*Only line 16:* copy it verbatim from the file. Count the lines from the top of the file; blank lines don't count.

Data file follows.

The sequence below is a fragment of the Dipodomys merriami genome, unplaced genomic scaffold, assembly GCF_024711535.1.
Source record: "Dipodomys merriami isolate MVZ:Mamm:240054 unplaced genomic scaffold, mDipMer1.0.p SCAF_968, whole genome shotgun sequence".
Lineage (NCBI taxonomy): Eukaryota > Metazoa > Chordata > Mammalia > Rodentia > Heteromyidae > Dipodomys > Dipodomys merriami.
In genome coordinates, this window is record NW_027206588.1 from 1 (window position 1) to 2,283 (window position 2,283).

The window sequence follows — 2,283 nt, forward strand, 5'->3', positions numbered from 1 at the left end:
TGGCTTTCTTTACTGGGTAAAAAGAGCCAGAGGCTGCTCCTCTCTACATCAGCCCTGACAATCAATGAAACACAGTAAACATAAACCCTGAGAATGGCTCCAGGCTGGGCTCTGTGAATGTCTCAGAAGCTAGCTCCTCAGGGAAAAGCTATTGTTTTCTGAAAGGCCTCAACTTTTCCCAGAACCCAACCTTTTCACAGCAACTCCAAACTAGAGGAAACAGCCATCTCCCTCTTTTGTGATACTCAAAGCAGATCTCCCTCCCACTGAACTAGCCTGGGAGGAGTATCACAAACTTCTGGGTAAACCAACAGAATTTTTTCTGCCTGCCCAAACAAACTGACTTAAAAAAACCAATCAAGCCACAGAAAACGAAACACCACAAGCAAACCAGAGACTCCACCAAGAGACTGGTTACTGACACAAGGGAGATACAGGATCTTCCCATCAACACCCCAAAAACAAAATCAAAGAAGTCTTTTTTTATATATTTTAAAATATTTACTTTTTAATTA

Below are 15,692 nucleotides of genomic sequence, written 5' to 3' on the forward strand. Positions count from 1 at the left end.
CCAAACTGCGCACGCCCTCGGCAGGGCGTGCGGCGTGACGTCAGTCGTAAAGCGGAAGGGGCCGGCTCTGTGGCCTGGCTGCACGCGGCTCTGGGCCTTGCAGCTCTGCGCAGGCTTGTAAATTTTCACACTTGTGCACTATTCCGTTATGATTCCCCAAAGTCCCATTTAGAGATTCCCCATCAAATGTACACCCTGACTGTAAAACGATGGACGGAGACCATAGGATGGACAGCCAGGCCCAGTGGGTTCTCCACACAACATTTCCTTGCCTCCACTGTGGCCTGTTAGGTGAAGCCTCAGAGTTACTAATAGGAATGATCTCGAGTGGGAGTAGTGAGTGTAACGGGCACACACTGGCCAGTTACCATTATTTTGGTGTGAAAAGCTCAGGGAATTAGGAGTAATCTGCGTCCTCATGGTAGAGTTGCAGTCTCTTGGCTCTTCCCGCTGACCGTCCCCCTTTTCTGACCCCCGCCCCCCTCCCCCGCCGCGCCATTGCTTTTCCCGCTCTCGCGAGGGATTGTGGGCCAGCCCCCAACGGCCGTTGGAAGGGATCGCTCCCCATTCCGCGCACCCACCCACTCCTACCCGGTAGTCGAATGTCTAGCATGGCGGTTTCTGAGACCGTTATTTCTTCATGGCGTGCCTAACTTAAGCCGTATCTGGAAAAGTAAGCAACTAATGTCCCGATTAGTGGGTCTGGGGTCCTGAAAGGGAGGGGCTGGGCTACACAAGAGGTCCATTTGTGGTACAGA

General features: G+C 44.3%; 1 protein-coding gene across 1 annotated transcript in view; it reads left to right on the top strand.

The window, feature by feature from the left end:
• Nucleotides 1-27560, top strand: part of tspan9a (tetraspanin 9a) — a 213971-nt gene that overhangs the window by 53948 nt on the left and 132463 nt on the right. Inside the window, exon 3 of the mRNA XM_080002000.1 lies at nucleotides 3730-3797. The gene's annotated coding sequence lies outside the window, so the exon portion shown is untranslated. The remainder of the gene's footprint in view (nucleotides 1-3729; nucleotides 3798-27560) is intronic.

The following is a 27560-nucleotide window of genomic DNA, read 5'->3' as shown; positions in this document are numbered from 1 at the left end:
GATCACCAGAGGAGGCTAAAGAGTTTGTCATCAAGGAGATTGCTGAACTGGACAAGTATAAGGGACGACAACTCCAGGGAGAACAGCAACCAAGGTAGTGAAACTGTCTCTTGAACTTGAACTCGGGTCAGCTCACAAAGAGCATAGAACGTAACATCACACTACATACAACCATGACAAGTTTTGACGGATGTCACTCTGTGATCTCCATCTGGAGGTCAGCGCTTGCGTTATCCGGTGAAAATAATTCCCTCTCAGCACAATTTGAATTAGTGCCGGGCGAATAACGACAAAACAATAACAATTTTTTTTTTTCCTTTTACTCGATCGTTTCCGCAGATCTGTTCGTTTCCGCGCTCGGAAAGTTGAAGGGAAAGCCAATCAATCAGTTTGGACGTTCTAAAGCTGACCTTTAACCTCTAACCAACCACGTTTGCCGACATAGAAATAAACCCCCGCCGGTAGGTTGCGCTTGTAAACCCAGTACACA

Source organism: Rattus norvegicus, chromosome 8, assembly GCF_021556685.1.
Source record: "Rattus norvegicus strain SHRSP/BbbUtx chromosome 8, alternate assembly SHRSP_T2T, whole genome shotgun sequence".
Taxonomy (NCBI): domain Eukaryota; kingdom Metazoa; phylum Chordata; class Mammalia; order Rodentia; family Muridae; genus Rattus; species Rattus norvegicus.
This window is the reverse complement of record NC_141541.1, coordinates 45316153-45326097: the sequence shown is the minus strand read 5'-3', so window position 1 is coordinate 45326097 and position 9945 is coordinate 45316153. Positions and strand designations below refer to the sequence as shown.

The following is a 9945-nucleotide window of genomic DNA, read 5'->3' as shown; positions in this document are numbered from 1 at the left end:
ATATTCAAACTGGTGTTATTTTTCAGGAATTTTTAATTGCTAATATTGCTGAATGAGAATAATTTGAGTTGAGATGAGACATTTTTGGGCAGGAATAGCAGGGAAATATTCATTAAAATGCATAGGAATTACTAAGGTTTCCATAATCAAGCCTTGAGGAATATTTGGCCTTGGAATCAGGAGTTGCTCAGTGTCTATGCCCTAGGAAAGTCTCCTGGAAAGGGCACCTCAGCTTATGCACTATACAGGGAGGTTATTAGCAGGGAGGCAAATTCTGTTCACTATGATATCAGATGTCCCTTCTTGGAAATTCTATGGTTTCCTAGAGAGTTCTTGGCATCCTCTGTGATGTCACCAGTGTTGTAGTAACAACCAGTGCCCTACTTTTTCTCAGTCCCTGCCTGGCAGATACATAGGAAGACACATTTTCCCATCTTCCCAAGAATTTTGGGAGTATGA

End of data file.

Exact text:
Taxonomy (NCBI): domain Eukaryota; kingdom Metazoa; phylum Chordata; class Mammalia; order Rodentia; family Muridae; genus Rattus; species Rattus norvegicus.